Voicing concern over several alleged admissions of guilt, defence lawyers for the 24-year-old Ahmed Omar Abu Ali said on Thursday that his statements were obtained under unacceptable physical and psychological conditions.

Abu Ali confessed to security officials in Riyadh in June 2003, shortly after he was arrested there, and again to FBI and US Secret Service agents, who questioned him over four days in Saudi Arabia in September 2003.

The Virginian suspect's defence team has added that he was tortured by the Saudis at the Americans' behest.

"His torturers did not only inflict on him physical pain in the form of beating and whipping, but used the most sadistic forms of psychological torture as well," write lawyers Ashraf Nubani and Leonard Weinglass in a US district court counter-allegation.

In one case, the Saudis dragged into Abu Ali's interrogation room an elderly man "with clear signs of trauma and abuse. The message was clear: No one was immune from their mistreatment, neither young nor old, guilty nor innocent," the lawyers added.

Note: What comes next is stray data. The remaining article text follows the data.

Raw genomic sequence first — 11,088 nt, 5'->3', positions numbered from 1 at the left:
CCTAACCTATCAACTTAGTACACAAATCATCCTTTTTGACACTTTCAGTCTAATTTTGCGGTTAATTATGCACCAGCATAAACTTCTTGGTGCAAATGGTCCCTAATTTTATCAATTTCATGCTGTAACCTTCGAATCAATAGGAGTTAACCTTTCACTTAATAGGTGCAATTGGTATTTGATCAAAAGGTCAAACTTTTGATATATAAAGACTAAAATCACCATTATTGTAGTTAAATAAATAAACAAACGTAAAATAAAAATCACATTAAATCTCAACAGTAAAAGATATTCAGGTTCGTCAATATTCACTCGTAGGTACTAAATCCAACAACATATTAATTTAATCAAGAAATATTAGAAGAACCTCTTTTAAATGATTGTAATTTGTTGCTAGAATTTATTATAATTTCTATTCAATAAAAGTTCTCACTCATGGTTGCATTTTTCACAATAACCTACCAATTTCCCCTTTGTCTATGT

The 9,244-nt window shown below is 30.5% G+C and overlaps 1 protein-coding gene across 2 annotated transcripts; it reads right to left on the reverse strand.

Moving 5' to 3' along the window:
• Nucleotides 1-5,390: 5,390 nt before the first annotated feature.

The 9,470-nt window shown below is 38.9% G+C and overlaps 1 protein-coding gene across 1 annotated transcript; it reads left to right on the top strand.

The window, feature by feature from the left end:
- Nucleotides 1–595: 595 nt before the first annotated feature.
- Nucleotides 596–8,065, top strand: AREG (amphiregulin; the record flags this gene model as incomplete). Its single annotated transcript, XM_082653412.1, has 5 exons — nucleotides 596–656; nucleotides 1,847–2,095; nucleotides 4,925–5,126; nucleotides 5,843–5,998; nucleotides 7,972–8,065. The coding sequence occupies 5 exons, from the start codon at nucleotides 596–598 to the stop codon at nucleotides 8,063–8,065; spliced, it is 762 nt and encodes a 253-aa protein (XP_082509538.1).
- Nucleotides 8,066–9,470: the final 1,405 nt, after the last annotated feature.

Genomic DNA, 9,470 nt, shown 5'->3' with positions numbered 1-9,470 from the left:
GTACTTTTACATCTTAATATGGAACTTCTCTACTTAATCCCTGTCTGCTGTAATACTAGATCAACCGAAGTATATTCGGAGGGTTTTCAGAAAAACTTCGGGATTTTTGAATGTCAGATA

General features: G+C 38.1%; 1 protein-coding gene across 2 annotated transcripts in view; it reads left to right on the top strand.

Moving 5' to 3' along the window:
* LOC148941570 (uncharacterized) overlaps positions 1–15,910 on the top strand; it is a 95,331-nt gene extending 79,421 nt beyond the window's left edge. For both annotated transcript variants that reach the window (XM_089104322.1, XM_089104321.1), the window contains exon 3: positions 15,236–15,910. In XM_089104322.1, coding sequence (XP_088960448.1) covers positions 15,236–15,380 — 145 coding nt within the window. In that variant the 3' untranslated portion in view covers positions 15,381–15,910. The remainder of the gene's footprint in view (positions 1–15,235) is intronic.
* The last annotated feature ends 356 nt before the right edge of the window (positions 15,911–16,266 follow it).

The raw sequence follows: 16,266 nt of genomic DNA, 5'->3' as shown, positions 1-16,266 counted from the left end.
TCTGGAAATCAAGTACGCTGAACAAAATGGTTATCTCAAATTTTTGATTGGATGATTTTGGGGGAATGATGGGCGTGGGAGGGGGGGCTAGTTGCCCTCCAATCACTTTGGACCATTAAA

Abu Ali offered to show a judge scars on his back when he made his initial court appearance in February.

Prosecution case

But Washington insists Abu Ali joined al-Qaida in 2002 while studying in Saudi Arabia, where he allegedly discussed numerous potential terrorist acts.

These included plots to kill President George Bush and congressmen as well as a plan to hijack planes in foreign countries and fly them at targets in the US.

However, court records suggest prosecutors are not planning to present evidence of Abu Ali's September 2003 confession at his upcoming trial.

Defence lawyers said that was a tacit admission by the government that the confession was tainted by the FBI agents' acquiescence to torture.

But the prosecution has denied the claim, saying FBI agents questioned Abu Ali without a lawyer, because at the time gathering intelligence about al-Qaida was more important than building a criminal case.